Guest Post by: Sharon Michelle, MSc Psychology
Talking to a brick wall…?
I don’t know about you, but I continue to see more evidence of the acceptance of climate change. I still see too much denial and often feel like banging my head against a brick wall. Particularly around the issues around the human “right” to dominate nature, which we can’t change – but if we do, it can’t be anytime soon because it’s too difficult to manage.
I don’t know about you, but I am really fed up with raising issues and offering ideas/actions for a way forward and hearing the reply “, but the problem with that is….” batting off meaningful discussion as to how we implement solutions or start the work of addressing what needs to be addressed, and proactive voices are silenced.
Then there are family members. You may have a sibling who sometimes enjoys pushing your buttons. Mine told me once he was glad of climate change as it meant he would get more time to sunbathe and refused to make any changes at all (… deep breaths.. I must not slap my brother… I must not slap my brother… ). That was until he had a single conversation with his best mate, who convinced him, and he saw the light. Infuriating for me, but he needed the message to come from someone other than his sister before he would listen.
Some people feel challenged and defensive simply when discussing what is happening in general as they perceive you are pointing out a deficiency in them personally. In these situations, at times, I have spoken to the same person months later, and their position has shifted because they have taken on the messages about climate change, drip by drip, from different sources until there were enough drips to be significant for them.
These drips are creating waves that are getting more powerful even though you might not experience them daily. Look at the changes in attitude made over the last two years. I try to remind myself that the ocean is made up of many water droplets when faced with yet another brick wall.
I continue to express my fears and exasperation, and still, many refuse to see the truth about climate change, stubbornly clinging to warped versions of their own making. Experts warn that social disruption on a massive scale will be experienced due to the consequences of not dealing with climate change. This prospect is frightening, so it’s ignored in the hope that if nothing changes, then life remains as it is (fingers crossed). When issues are faced, society will be forced to deal with feelings of being uncomfortable with how we have treated nature and what has to change. Individuals through to Politicians will feel deeply challenged by this process.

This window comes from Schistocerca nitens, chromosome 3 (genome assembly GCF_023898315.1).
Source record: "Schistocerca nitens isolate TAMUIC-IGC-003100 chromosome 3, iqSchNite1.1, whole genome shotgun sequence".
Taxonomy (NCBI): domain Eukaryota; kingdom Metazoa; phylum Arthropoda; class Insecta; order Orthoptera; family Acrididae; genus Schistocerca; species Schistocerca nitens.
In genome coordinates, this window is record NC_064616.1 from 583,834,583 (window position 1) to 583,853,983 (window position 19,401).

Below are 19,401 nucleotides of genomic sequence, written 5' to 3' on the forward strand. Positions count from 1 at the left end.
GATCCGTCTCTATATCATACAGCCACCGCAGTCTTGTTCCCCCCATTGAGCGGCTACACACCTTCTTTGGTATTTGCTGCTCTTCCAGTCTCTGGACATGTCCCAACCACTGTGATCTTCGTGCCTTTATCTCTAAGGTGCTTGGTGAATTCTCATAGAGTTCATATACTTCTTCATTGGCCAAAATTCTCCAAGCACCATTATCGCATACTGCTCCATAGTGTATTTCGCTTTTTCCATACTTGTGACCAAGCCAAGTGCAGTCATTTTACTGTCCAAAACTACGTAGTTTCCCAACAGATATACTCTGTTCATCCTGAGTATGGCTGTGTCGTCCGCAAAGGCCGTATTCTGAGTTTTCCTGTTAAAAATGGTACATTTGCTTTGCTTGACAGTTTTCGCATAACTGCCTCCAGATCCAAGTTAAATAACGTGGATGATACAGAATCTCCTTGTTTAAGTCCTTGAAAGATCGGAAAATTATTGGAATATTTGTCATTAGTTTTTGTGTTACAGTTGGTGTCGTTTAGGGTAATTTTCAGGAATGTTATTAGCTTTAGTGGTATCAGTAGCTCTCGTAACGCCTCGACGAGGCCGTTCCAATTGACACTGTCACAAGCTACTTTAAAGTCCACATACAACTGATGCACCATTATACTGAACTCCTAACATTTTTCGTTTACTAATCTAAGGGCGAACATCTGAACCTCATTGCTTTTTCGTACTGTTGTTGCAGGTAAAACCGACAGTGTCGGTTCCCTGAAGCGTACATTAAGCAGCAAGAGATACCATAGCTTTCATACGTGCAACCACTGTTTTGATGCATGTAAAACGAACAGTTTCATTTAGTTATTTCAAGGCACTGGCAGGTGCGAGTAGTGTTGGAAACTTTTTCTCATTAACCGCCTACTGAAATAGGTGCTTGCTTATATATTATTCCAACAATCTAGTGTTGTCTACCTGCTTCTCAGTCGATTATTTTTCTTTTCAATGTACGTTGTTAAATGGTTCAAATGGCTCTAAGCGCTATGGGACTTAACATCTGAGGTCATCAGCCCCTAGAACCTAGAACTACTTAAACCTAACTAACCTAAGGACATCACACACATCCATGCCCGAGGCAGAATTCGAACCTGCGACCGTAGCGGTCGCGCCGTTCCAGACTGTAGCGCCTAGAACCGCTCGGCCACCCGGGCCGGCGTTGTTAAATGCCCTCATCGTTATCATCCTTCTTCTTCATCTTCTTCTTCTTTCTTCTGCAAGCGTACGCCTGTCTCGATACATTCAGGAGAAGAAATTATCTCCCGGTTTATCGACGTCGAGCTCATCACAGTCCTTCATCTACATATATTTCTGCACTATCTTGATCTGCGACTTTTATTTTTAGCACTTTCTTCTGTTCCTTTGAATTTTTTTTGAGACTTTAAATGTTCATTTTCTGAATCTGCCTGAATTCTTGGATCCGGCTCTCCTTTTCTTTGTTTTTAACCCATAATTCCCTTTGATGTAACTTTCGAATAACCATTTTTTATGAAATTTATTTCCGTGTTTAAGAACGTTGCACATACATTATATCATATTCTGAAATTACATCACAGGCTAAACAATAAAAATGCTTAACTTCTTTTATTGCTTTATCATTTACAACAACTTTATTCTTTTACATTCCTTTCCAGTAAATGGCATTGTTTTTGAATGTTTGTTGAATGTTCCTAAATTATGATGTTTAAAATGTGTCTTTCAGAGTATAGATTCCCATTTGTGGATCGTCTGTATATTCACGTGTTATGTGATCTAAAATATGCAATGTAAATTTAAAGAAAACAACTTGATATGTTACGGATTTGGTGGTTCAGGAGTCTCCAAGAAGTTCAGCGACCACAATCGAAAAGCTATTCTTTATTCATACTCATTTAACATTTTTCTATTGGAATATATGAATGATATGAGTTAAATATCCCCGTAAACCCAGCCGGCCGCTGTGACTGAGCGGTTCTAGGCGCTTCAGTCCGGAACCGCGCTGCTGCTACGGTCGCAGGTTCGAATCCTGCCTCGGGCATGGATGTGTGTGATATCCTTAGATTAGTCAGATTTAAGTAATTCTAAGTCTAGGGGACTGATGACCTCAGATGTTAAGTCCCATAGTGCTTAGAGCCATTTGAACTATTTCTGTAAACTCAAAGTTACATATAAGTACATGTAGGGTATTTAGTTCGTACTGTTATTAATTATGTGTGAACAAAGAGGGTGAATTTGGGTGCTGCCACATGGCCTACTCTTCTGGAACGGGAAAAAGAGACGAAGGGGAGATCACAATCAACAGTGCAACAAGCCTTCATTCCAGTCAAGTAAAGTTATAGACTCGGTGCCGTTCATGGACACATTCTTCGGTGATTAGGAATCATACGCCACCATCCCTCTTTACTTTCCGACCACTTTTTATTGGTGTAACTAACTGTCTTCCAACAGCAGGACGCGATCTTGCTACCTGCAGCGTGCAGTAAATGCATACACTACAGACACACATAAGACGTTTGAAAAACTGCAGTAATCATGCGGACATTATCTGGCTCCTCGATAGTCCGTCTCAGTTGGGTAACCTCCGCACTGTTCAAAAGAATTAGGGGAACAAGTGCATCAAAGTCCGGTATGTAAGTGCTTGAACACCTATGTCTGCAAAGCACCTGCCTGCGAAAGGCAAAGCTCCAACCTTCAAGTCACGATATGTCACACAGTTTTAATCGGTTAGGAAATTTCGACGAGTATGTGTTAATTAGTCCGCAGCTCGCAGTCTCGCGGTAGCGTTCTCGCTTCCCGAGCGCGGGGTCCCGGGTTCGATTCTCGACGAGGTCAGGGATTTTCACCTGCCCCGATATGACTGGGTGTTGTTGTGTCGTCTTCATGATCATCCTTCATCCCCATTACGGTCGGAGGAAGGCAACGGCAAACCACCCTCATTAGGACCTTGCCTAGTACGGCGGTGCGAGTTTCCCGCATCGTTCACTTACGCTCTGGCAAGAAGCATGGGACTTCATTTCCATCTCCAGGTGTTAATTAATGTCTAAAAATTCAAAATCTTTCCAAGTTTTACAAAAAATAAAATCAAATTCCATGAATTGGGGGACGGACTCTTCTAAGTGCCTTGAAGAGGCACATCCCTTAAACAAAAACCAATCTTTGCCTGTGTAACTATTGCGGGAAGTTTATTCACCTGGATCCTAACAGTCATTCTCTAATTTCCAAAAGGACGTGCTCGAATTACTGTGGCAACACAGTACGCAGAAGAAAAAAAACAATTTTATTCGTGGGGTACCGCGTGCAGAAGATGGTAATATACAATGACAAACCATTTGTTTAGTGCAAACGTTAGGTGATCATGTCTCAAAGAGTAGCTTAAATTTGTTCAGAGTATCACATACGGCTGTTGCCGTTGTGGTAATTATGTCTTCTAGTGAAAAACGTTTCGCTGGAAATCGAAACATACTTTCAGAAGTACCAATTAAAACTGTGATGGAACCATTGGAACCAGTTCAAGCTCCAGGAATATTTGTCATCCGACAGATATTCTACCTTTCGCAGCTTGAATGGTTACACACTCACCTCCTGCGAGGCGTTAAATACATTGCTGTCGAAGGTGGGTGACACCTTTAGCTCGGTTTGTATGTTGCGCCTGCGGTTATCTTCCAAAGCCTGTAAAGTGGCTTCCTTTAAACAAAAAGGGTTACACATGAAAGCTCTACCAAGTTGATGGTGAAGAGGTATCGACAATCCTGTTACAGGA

An organisation set on dealing with this is The Climate Psychology Alliance ( CPA ) which aims to facilitate helping others face difficult truths about the ecological crisis. Confronting the problems enables us “to understand the unconscious processes and emotions which control our thoughts, beliefs and behaviour and manifest in mutually reinforcing systems of defence in society.”
When protecting ourselves from difficulties, it is normal to employ unconscious defence mechanisms to help us cope with events until we are ready/ strong enough to do so, but this can be detrimental. Avoiding unpleasant feelings is only a short-term solution as the problem is bubbling away underneath the surface. The Ecological crisis is getting harder and harder to ignore.
There will always be differences of opinion and conflicting views. Defence mechanisms are completely different and are where people tell themselves something to justify continuing an unhealthy behaviour or to avoid an unpleasant issue.
Denial comes in many forms. It can be used with another defence mechanism called rationalisation, which is used to explain an undesirable behaviour with facts made up of a person’s choosing, which helps them feel more comfortable with the choices they have made – even though, on some level, they know it’s not right.
I once had a conversation with a Countryside Protection Officer who argued that climate change would not affect our county because she reasoned that 80% of our county was rural and alarming facts about nature’s decline were exaggerated.